The invention of the shipping container was a revolutionary idea. The container was good for the global economy. The shipping container also improved the rate of industrialization. The development resulted in the production of many products for every global consumer. Most of the targeted consumers were thousands of miles away. Most of the port operations included loading and offloading cargoes.
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The process required many causal and permanent workers. The practice was also costly and time-consuming. The introduction of the shipping container was critical towards dealing with this challenge. The metallic container was very simple. The standardized size of the container made every shipping process successful. This approach made transportation effective than ever before.
The invention of the container also improved the nature of operations in every seaport. The world experienced a new development thus promoting economic growth and globalization. The above scenario explains why shipping has become an important aspect of the global economy (“Globalization and the Maritime World in the 20th Century” 1). Shipping ensures every economy is running smoothly.
The container also revolutionized the global shipping process. The invention of the shipping container led to new developments. Every society changed the shape and structure of its seaports. Many manufacturing companies produced new trucks that could transport these containers. This process improved the nature and speed of transportation. The container also reduced the rate of wastage.
The original culture of seaports changed immediately (“The World The Box Made” 4). The container made it easier to handle different products and equipment. Many companies installed new cranes in every seaport. These cranes would handle and move these shipping containers from point A to B.
This description explains why the shipping container revolutionized the shipping industry. The above development was essential towards the success and growth of every global economy.
Effects on Manufacturing, Labor, and Consumer Costs
The invention and introduction of the shipping container resulted on numerous effects on manufacturing, consumer, and labor costs. The container forced many manufacturing companies to invent new strategies in order to handle their products. The shipping container resulted in the creation of new packaging techniques. This process increased the costs incurred by many manufacturing companies.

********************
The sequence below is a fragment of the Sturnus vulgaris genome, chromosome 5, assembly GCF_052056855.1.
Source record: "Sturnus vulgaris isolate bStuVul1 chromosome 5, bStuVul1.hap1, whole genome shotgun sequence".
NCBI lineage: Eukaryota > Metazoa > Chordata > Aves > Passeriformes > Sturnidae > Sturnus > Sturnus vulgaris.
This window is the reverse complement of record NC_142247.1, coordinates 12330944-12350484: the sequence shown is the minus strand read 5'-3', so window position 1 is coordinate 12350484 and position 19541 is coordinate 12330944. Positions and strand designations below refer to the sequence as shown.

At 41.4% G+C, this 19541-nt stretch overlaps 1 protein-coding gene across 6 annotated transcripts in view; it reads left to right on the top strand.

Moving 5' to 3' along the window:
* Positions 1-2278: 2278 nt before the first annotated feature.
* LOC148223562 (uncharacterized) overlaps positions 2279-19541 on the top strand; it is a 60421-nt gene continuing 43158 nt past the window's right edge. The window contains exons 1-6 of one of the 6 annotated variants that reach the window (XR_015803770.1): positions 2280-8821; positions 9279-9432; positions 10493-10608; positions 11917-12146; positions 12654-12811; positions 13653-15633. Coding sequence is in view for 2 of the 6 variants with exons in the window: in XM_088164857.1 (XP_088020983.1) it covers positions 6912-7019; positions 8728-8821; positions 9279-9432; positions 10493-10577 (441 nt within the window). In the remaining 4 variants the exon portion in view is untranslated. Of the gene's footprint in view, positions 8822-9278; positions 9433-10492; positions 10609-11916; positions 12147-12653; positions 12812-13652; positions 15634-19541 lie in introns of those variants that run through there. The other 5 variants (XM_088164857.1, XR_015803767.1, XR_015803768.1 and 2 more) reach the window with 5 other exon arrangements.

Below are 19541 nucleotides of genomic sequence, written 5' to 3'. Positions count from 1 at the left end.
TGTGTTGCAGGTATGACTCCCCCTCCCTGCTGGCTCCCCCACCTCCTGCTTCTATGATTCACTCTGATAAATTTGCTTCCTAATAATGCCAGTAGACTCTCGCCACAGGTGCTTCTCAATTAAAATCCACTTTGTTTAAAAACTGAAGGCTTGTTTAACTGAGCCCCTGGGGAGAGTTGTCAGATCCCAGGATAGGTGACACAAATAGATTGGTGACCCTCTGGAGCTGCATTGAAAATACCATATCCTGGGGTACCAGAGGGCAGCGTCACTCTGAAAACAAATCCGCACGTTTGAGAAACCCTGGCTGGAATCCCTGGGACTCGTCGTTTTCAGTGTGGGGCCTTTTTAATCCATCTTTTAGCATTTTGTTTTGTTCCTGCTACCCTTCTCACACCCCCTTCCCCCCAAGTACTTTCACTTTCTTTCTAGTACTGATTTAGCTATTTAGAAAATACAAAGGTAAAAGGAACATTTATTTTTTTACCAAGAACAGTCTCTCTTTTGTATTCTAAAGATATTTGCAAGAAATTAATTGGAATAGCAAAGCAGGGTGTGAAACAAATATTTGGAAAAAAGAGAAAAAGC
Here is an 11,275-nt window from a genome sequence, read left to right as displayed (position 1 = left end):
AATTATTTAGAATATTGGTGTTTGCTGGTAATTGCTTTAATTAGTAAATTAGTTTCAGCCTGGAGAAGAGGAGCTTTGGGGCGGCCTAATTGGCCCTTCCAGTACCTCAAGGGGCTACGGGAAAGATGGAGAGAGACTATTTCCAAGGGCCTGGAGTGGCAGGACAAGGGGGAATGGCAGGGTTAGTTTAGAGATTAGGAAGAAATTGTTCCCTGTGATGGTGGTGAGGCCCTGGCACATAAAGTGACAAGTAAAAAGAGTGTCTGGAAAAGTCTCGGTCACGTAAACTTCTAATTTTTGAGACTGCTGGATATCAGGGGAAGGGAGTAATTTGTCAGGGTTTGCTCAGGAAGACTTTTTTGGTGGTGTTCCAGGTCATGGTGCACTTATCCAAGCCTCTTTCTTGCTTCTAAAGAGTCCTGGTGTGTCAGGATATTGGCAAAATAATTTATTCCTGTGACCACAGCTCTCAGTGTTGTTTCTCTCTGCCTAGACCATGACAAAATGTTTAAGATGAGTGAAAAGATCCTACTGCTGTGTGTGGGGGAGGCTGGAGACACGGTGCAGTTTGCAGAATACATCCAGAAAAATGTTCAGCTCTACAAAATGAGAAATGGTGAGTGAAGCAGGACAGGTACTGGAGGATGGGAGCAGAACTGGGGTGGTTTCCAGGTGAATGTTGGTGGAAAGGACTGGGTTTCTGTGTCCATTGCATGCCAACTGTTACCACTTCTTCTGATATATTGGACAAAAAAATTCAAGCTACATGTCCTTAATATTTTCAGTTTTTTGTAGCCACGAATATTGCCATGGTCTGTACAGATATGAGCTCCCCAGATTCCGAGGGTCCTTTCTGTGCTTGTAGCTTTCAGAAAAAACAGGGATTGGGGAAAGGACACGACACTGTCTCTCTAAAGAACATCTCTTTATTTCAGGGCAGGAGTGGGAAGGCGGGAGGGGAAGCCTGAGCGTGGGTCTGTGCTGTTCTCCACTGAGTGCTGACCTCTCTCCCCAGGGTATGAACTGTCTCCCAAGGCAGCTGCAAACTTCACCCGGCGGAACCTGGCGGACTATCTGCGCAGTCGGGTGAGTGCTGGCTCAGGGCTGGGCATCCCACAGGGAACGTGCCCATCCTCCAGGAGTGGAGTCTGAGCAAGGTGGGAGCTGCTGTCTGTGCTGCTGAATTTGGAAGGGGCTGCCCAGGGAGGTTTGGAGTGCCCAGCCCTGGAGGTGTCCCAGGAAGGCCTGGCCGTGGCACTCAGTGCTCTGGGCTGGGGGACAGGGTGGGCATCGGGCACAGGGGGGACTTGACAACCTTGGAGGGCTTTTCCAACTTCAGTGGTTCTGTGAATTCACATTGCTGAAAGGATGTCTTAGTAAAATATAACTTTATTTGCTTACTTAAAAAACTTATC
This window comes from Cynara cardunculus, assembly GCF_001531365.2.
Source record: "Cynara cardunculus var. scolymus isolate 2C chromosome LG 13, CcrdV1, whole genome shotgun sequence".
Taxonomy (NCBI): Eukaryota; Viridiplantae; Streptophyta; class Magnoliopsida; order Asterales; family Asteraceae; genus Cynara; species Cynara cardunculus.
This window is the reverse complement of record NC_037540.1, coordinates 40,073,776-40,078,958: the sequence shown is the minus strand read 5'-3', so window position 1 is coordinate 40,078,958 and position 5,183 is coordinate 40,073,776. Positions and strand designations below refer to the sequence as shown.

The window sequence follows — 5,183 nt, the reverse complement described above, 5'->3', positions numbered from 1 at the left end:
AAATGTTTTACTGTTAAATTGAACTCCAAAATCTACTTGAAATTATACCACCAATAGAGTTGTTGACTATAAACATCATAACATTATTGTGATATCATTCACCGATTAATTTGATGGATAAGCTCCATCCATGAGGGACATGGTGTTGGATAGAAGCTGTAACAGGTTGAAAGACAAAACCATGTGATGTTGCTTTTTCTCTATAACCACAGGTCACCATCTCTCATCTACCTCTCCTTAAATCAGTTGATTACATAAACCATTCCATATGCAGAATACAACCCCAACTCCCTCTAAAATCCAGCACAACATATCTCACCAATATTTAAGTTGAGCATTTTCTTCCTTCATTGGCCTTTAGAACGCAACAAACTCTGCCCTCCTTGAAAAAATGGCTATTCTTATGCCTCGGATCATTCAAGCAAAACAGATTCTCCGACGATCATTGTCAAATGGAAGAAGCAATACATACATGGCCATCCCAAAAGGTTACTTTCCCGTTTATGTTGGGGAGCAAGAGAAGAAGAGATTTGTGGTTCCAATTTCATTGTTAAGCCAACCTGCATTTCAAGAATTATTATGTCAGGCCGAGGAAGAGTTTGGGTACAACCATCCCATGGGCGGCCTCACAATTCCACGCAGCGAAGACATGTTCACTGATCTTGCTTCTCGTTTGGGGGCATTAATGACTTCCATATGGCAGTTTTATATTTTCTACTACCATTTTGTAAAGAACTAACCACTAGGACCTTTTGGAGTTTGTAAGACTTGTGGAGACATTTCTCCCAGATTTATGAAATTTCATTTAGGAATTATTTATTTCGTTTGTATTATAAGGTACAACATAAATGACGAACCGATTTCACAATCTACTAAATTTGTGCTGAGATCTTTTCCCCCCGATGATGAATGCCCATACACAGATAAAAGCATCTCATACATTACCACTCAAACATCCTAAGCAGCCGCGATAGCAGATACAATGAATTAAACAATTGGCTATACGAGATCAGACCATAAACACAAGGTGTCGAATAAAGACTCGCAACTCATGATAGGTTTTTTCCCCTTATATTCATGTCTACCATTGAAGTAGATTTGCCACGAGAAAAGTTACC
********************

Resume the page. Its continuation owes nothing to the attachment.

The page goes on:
The use of these containers reduced the costs associated with shipping operations. Many companies were able to ship their products from one location to another (“The World The Box Made” 5). The handling technique for the containers minimized the risks associated with product loss or damage. The introduction of the container also affected the costs associated with labor.
Many shipping and processing companies incurred increased labor costs before the introduction of the container. Many ports used to handle most of their cargoes manually. This practice delayed the speed of every shipping operation. The container reduced these labor costs significantly. This practice increased the level of profits recorded by every company.
The process also increased unemployment in many countries and societies. The shipping container also affected the nature and level of consumer costs. Most of the consumers paid extra costs for every shipping operation. The introduction of the shipping container improved every practice associated with maritime operations. The consumer was now paying reduced costs for transportation.
The process also reduced the time required for transportation. This fact explains why the introduction of the shipping container reduced most of the costs incurred by manufacturers and consumers. The container also affected the economic positions of many workers. The invention of the container displaced many workers in every shipping company.
“Globalization and the Maritime World in the 20th Century.” n.p. 30 April 2010. Lecture.
“The World The Box Made.” The Box: How the Shipping Container Made the World Smaller and the World Economy Smaller. Ed. Marc Levinson. New Jersey: Princeton University Press, 2006. 1-15. Print.